When fire burns as hot and as intense as the Big Burn, the fury often ends as soon as it began. After a few days, reports from the Missoulian and news at the Forest Service offices began reporting the situation was contained within the Coeur d'Alene district.

The Great Fire of 1910 changed the mindset of forest firefighters. Experts, often ex-military, were consulted, and a comprehensive strategy of attacking fires akin to warfare was adopted. Lookout systems and trails were built to detect and squash fire starts as soon as they occurred.

The tactics of fire prevention that were adopted have resulted in a larger fuel buildup within the forests than was present before 1910. Prescription burning and mechanical removal of timber is used to reduce the fuel buildup. "Science is actually teaching us more about what fire does and how often it's needed, and what are the benefits and drawbacks of using fire and tools to restore watersheds," said Rose Davis, spokesperson for the Northern Region and a Type I wildland firefighter.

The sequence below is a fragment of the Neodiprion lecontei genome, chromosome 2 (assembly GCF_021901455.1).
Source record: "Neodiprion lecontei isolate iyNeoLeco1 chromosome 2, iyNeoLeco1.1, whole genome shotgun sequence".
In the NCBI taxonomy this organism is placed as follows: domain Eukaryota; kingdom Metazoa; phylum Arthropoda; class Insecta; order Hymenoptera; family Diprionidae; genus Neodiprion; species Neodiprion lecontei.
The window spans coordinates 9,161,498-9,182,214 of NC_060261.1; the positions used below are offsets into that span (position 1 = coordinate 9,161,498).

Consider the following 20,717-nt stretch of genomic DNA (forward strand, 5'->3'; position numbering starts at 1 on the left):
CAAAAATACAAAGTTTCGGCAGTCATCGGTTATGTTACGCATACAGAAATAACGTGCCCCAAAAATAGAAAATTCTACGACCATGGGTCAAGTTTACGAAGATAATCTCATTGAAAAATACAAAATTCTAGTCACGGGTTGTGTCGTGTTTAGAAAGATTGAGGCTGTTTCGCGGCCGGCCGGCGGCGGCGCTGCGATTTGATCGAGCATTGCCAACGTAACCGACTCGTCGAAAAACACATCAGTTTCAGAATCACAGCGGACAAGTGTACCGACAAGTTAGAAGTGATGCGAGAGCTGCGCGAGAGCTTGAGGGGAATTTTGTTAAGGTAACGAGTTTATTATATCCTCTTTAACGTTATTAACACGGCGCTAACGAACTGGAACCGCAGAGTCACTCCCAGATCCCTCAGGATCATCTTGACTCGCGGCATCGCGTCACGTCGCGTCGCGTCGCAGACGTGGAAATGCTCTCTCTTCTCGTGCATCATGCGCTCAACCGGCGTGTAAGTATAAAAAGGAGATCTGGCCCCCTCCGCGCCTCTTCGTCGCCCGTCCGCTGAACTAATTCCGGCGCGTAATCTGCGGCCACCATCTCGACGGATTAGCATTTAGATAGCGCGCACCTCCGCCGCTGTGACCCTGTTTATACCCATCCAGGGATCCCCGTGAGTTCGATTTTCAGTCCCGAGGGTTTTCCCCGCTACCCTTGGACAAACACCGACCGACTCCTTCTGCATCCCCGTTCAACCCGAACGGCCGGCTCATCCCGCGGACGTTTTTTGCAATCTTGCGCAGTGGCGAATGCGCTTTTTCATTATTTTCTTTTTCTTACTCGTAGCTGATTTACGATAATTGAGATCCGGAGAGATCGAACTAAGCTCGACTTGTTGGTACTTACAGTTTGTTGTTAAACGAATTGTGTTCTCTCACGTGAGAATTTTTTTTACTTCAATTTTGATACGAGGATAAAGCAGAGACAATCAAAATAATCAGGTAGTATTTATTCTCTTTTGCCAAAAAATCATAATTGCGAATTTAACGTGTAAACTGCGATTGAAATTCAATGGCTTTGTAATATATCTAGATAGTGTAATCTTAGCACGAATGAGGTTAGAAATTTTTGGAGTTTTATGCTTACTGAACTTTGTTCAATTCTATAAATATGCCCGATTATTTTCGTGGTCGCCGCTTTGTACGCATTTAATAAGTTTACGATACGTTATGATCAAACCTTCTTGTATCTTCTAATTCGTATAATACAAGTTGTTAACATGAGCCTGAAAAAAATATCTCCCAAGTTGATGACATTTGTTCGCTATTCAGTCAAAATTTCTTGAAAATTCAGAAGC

Davis said that the country has seen larger, hotter and longer lasting fires over the past 15 years. She said there is a renewed emphasis on thinning the forests and prescribed fires. "Nature's going to play its course. If we get a fire in a hot, dry area and it gets a wind event, it's going to grow substantially."

John Hamilton, fire scientist for the Lolo National Forest, says the biggest difference between 1910 and 2010 is the human infrastructure in place. The "chain of command" and modes of communication, transportation systems and firefighting tools have all advanced as a direct result of the Great Burn.

"I'm not sure if you would ever get anything exactly like 1910 again," Hamilton said. "You could have severe fire seasons, no doubt, but I don't know if the conditions will ever repeat themselves where you can get another 1910, in my mind."

 

Last Updated on Friday, 18 August 2017 20:24